NC Saltwater Fishing Decline…….Marine Fisheries Taking “Public Comments”……Time For Action!
For many months we have talked about the needed changes in the management of North Carolina’s saltwater fishing resource. The ongoing decline has resulted in a continued failure on the part of the North Carolina Division of Marine Fisheries. This is clearly seen in multiple areas, especially in the area of commercial trawling in the inside waters of the North Carolina Coast.
Currently, the NC Division of Marine Fisheries is accepting Public Comments on proposed management changes. They will continue to accept these Public Comments until June 30, 2021. To date, the commission has received numerous comments from the commercial fishing and seafood sales industry and no comments from the state’s recreational fishing sector.
While these potential changes do not cure all of the North Carolina’s Marine Fisheries issues, it is an important step to beginning the restoration of what has become a greatly abused resource. However, it will not take place without the support and voice of the recreational fishing community. This may be our only chance to reverse the mismanagement of the past.
Please read the information below and submit your comments online. Emailed or mailed comments will not be accepted by the Division of Marine Fisheries. This opportunity is what we have been working for over the past several months. Let’s make it count!!!
|The N.C. Division of Marine Fisheries is accepting public comment on proposed management changes to further reduce bycatch of non-target species and minimize ecosystem impacts from North Carolina shrimp trawling.
Draft Amendment 2 to the Shrimp Fishery Management Plan contains a suite of management options that range broadly from status quo to a complete closure of all inside waters, including Pamlico Sound, to shrimp trawling.
Studies have consistently indicated the shrimp trawl industry catches and kills some 3-4 lbs. of finfish as bycatch for every pound of shrimp caught. Yet, the industry is asking the public and the MFC to ignore this data. (Brown, 2009-2010, 3.3 lbs.; Brown, 2015-2018, 3.6 lbs.)
In 1997 the combined total commercial harvest of spot, croaker and weakfish was almost 17 million pounds. In 2019 it was 1.8 million pounds. This represents an 89% decline in these three species since the Fisheries Reform Act of 1997. These three species were also identified in the Brown 2009 study as three of the top five species of finfish caught as bycatch in the shrimp trawl studies.
So, the data clearly shows that by trawling on top of identified nursery areas we are allowing the depletion of important finfish by shrimp trawl bycatch, and if the MFC chooses to ignore this information they are stating clearly that the “multi-million-dollar shrimp fishing industry in North Carolina” is more important than ending the depletion of the people’s fish.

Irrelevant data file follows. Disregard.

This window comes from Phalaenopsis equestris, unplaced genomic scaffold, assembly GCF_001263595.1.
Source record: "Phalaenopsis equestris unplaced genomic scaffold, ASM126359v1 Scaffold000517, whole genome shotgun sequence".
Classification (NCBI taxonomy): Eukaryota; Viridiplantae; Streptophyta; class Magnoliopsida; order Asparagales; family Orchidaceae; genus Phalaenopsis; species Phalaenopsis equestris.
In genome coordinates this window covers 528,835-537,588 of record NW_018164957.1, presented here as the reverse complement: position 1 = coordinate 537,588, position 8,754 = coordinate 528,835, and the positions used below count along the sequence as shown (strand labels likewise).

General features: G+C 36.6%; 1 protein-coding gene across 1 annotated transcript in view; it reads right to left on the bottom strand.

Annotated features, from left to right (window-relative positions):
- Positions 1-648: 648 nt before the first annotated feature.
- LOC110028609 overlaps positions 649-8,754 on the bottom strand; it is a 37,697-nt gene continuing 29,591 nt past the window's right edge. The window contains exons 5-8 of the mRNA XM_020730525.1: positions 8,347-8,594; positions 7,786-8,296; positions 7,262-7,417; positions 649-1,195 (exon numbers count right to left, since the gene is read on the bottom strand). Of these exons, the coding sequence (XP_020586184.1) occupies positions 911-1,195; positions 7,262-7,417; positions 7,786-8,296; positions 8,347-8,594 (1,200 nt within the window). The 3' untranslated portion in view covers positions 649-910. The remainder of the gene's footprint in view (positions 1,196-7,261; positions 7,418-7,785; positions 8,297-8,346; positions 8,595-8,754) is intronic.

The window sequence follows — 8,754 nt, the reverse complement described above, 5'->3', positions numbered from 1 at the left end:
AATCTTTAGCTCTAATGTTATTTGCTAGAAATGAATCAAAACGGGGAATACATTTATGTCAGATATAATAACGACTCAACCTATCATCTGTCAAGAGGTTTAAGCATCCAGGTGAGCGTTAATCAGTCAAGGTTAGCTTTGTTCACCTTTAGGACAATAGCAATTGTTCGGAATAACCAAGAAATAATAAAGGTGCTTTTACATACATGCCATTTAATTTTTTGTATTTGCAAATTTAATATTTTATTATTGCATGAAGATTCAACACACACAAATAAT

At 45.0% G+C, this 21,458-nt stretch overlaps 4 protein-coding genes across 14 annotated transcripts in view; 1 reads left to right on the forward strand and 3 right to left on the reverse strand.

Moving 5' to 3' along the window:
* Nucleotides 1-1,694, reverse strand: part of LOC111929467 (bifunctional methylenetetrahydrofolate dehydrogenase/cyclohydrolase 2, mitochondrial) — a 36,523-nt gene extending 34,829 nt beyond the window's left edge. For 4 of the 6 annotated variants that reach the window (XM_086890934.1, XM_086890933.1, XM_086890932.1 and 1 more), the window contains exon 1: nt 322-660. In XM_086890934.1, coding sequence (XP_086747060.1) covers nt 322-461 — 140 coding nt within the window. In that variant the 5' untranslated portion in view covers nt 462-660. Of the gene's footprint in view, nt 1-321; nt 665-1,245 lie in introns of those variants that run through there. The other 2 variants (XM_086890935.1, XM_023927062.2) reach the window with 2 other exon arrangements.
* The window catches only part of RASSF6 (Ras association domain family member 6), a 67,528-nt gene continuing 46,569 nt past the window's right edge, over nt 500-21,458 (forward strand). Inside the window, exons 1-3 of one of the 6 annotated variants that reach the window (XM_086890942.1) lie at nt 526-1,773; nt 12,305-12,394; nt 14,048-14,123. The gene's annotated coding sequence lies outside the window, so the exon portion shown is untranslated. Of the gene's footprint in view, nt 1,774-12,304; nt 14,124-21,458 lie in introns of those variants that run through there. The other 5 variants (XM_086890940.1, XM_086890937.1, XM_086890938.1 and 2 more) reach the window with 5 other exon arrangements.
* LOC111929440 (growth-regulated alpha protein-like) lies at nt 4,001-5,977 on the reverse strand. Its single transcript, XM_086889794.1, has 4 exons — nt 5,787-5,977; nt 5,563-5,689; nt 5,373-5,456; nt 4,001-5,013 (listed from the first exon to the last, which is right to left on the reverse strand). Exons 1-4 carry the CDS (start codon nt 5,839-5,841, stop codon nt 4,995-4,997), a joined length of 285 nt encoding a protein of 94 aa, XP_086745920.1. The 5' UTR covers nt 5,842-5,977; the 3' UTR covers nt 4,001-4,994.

Objectives of the new FMP include reducing bycatch of non-target species of finfish; and promoting the restoration, enhancement, and protection of habitat. DMF staff has stated, “Status quo does not meet the goal and objectives of Amendment 2”.
We urge the MFC to focus on how area specific shrimp trawl closures can be implemented to protect critical habitats and how area restrictions could Reduce Shrimp Trawl Bycatch in the nursery areas of the Pamlico Sound. “If a complete closure or an option that closes areas in the northern and western portion of Pamlico Sound is chosen, a complete closure of Neuse River should be strongly considered. If status quo or other smaller scale options are chosen for Pamlico Sound, additional options could be considered for Neuse River.” (p. 134 of Draft FMP) Identical recommendations are made under discussion of the Bay River, Pamlico/Pungo rivers, and Roanoke/Croatan sounds.
Much of the presentation from DMF staff focuses on the need for more studies but what cannot be ignored is what we already know. We call your attention to the graphics provided by DMF scientists that clearly show we have been trawling for decades on top of nursery areas for spot, croaker, weakfish and flounder. The hotspots identified by DMF juvenile trawl index surveys make it crystal clear that we are allowing trawling right on top of areas within the Pamlico Sound that have been identified by DMF as nursery areas for important commercial and recreational species of fish. (Pages 177-186)
The easiest way to comment is by Submitting Online Comments through the DMF link – Click here Public comments will be accepted using this online form until 5 p.m. on June 30. Emailed comments will not be accepted.
More specifics on the Draft Shrimp Amendment 2 can be found on the Shrimp Fishery Management Plan Amendment 2 Information webpage.
The Marine Fisheries Commission is scheduled to consider public comment and advisory committee input and select its preferred management measures for departmental and legislative review at its August business meeting and give final approval of the amendment in November 2021.